Cops work and live in all kinds of relationships. We may have a car partner or a detective partner that we interact with or we might have a team that we work with. We certainly interact with many peers and supervisors all shift long for four or five days a week. We work with the community, with the schools, with business leaders, religious leaders, social service and mental health providers and lots and lots of people.
Additionally we may also be involved in a romantic relationship or marriage in our private life that may or may not overlap with work. For all of this human interaction you would think that we would be great at building and maintaining strong and lasting relationships, but I think most of us would agree that’s not always the case. Continue reading
When you really examine the side-effects of a law enforcement career on the men and women who take the oath and don the badge it’s kind of scary.
First examine the rate 100 to 200 police officers who are killed in the line of duty in the U.S. alone each year. Then if you dig deeper, the statistics show that things like suicide, cancer and other side effects of the police career that kill thousands more cops each year. Continue reading
As cops sometimes we just need to find the humor in things when everything around us is filled with crime and tragedy. Maybe we should check out some of the offerings on YouTube. Here a some of my favorites:
This one was created by Tim and Kris O’Shea of The O’Shea Report. Visit them at http://www.theosheareport.com
Are you moonlighting or working a second job? I don’t know many cops who don’t. It seems like we are always searching for something more. Maybe we want to earn a little extra cash or socialize with the people or maybe we need that extra cash. How much of your earnings from any side jobs you work are you actually investing or even saving?
Earning extra cash is nothing new in this world and with the economy in the U.S. the way it is, it seems like those extra earnings are the only way that many people are even getting by with their bills. It seems that when your primary job is peace officer or law enforcement of any kind that it shouldn’t have to be that way but it is. Continue reading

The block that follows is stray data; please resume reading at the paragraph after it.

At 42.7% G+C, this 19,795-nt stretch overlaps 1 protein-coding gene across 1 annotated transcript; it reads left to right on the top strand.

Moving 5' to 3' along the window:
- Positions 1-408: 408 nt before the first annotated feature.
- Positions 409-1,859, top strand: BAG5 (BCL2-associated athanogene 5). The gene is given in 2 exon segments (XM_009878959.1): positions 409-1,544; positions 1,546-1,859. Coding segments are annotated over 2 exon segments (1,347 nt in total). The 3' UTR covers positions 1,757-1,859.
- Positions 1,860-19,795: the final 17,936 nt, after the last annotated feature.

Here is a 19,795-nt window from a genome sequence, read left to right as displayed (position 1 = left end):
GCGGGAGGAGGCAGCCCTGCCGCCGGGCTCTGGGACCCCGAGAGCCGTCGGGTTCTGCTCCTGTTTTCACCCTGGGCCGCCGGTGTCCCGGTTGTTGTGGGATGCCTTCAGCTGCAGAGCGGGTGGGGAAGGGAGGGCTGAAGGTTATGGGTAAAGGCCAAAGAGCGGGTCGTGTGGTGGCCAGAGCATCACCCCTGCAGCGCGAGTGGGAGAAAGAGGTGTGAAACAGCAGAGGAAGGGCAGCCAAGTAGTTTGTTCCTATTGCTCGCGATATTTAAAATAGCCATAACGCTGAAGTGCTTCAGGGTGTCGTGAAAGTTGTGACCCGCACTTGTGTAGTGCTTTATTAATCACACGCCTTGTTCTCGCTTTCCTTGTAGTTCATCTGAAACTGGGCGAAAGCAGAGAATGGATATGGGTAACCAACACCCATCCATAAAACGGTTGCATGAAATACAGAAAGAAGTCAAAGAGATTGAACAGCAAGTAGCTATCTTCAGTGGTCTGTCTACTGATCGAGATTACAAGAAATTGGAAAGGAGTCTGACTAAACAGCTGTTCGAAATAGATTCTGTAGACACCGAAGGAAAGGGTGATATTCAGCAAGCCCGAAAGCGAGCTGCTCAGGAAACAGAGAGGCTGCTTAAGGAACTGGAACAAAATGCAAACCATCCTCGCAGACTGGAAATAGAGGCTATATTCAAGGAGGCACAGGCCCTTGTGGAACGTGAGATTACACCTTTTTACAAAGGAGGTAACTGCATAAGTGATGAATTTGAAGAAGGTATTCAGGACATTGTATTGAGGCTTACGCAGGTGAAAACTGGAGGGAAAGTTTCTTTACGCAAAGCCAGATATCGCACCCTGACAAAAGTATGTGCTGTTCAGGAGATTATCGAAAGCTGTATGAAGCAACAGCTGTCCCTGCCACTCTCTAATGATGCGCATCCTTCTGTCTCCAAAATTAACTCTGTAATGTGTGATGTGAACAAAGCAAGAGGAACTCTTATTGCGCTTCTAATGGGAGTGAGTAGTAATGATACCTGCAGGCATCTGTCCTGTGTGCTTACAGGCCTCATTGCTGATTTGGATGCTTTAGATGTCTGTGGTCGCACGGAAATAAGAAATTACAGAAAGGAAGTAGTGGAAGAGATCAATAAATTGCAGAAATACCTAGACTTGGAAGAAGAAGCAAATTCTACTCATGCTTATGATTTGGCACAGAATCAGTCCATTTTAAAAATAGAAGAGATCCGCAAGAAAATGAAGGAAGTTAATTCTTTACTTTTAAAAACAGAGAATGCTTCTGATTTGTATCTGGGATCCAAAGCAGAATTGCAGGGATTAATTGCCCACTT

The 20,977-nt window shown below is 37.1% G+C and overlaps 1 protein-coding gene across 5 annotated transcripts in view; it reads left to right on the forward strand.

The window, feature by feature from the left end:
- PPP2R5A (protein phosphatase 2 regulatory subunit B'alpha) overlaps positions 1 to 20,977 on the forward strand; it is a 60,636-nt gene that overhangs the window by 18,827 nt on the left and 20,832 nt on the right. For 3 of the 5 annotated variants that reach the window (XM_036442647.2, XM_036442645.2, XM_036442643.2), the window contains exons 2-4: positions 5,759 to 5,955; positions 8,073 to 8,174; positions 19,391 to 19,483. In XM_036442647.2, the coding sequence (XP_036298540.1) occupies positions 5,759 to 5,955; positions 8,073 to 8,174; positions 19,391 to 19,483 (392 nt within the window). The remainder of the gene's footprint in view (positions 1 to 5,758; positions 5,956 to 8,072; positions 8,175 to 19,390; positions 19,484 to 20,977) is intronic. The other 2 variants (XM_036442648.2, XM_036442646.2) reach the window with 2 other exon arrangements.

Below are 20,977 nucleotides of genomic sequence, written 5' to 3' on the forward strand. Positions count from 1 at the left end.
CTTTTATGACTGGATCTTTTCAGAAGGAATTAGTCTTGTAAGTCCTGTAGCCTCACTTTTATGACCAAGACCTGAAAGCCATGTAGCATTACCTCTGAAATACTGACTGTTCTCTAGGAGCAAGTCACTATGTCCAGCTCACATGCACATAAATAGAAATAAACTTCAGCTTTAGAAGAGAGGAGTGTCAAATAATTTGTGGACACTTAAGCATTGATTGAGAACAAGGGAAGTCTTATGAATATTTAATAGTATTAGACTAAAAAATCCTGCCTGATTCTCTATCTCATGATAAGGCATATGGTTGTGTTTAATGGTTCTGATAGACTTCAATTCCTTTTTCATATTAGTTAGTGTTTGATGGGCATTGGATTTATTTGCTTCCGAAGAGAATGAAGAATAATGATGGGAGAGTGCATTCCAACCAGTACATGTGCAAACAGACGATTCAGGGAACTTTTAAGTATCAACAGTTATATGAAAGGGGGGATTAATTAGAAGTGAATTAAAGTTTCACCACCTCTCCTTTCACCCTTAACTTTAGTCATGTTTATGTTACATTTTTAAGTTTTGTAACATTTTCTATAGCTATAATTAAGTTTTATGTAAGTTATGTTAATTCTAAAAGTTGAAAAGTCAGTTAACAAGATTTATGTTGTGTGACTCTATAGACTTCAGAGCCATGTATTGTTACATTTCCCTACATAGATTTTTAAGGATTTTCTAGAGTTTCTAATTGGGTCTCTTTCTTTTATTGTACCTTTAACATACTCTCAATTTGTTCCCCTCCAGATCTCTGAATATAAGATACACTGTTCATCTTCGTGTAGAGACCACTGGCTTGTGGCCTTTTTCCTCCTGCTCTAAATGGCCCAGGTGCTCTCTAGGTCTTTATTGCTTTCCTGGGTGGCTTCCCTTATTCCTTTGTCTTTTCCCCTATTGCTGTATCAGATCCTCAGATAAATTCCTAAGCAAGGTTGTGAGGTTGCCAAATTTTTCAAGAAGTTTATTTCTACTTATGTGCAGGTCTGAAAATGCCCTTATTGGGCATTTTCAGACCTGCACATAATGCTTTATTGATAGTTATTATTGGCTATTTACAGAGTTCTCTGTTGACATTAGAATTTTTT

It was cloudy, windy and a little chilly as officers and families from around the state of Colorado came together today at the Colorado Law Enforcement Memorial to Officers Killed in the Line of Duty. As the crowd listened to Colorado Governor William Ritter and U.S. Attorney for the District of Colorado Troy Eid praise the actions of this year’s additions to the memorial wall, a lone piper played amazing grace and 219 white doves were released into the sky in tribute to those who have made the ultimate sacrifice for the people of Colorado since it became a state of the union.
The icy wind was a reminder of the harsh reality of the job of peace officer but the children, spouses and family members of those who gave their lives in service was an even more powerful testament to the legacy of sorrow that never leaves a when a peace officer it taken from this earth. Continue reading
That sure describes our policing profession doesn’t it? How many of you really got into law enforcement just for the fun of it? I know, I know, you told the interview panel that all you really wanted to do was to “help people”, and when you became a cop, you did but admit it, you were looking for fun.
The big question might be “Is it still fun?” Did all the fun and excitement that got you into police work linger or has it passed? Are the thrills still there or are you having to create then now? Most importantly, what do you do for fun and relaxation off the job?
With stress probably being the culprit behind most police officer deaths, certainly after retirement, what are you doing to minimize that stress now and how are you relaxing? Also of importance is how healthy is your means of having fun? Continue reading